Everyone who travels, I’m sure, has his or her own “go-to” resources, those places one looks when deciding what to eat, do, and see. For me, there are a handful of blogs I always turn to for food recommendations, certain search engines I always use for flight booking, and – when it comes to Europe – a guidebook that I always find myself referencing. I write of course, of Rick Steves, whose guidebooks are particularly great at laying out all the practical information: finding hotels, planning itineraries, and learning about nitty gritty details like opening hours and cost.
But nobody is infallible, not even good old Rick, and there was one time when he could not have been more wrong: Bologna.
I had read a fair bit about Bologna, Italy’s culinary Mecca and capital of the Emilia Romagna region. Lured by the promise of “the best food in Italy,” I knew I wanted to go. There was just one thing: Rick Steves said to skip Bologna. Here’s the excerpt from his guidebook: “Though well-preserved, Bologna is also huge, congested, and relatively charmless.” Relatively charmless?!
To that, I must say: what the hell, Rick? Because I loved Bologna, I really did, and I am so glad I made the trip.
Bologna is decidedly un-touristy – note the lack of crowds and the dearth of menus written in anything other than Italian – and I suppose I can understand why many people feel compelled to skip it. It is a low-key place without any blockbuster sights. It also doesn’t have that picture perfect, storybook that many Italian cities have; instead, it feels grittier, more ordinary, more relaxed. Walking through Venice, I found myself wondering where the hell all the Italians were. Well, they were right here: living, working, and eating (oh the eating!) in Bologna.
I said Bologna does not have “picture perfect” charm, but that’s not to say it is not visually appealing. In fact, one of the city’s nicknames is la rossa – the red – and it does not take a genius to see why. Walking around Bologna, I was greeted by buildings hued in rich, warm tones at every corner. The city is striking.
Another visual treat? Bologna is a city of porticoed walkways, which are not only practical (providing respite from the hot midday sun) but are also beautiful to admire. I loved the symmetry and the elegance and, as a terribly fair-skinned person, the shade they added to Bologna’s streets.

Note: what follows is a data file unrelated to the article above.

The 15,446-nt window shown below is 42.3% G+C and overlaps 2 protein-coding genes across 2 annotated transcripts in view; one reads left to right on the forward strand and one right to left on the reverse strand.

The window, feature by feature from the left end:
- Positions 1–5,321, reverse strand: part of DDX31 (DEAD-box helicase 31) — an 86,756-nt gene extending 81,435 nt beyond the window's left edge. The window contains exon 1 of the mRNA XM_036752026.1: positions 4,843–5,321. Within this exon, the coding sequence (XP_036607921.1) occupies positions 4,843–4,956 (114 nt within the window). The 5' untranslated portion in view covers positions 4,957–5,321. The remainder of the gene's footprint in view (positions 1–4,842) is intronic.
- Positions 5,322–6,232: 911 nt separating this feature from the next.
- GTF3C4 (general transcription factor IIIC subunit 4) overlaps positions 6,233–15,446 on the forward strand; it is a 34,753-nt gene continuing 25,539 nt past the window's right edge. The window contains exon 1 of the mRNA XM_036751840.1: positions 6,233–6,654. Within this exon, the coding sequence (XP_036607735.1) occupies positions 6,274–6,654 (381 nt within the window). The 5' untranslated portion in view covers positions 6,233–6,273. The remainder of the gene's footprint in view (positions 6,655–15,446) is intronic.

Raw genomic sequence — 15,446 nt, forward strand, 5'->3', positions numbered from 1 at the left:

Walking through Bologna’s streets, another detail kept catching my eye: graffiti and murals everywhere. Some of them seemed to have a political edge to them while other pieces – like those pictured below – just appeared to be good fun, a whimsical way to enliven the city streets.
My chief pastime in Bologna was – let’s be real here – trying its delicious cuisine, but I also did a fair bit of walking to counteract the decadent calorie consumption. One spot I passed again and again was Bologna’s Two Towers, which dominate the landscape.
Another oft-visited spot was Piazza Maggiore, which was the center of town and usually buzzing with activity. Here, I found St. Peter’s, a church with a gorgeous facade and…a not that exciting interior.
As far as churches went, Santo Stefano was much more captivating. This church had a shabby, crumbling, ramshackle feel to it, but was utterly charming in its own way. There were all sorts of little nooks and crannies to explore, naves and rooms and courtyards scattered around haphazardly. There was a small cloisters, too (and we all know I adore a good cloisters). As I wound my way through the church’s many rooms, I heard the sounds of a choir wafting through the building, adding a serene, lovely feeling to my visit.
And when I needed to relax, I found refuge atop my hotel’s terrace, which boasted wonderful views of the city skyline (Best Western Bologna, who knew you had it in you!?!). Morning, midday, or night, it was a treat to unwind and recharge in this spot.
After a short two days in Bologna, here is what I know. Is it my favorite city in Italy? Nope, not by a long shot. Was it worth the trip? Yes, absolutely. It may not be Italy at its most glamorous, but it did feel incredibly authentic, and there’s something to be said for that. Plus, I cannot emphasize enough how thoroughly I enjoyed being in a place where Italians far, far outnumbered the tourists. I’m glad I gave Bologna a try – it was well worth my time.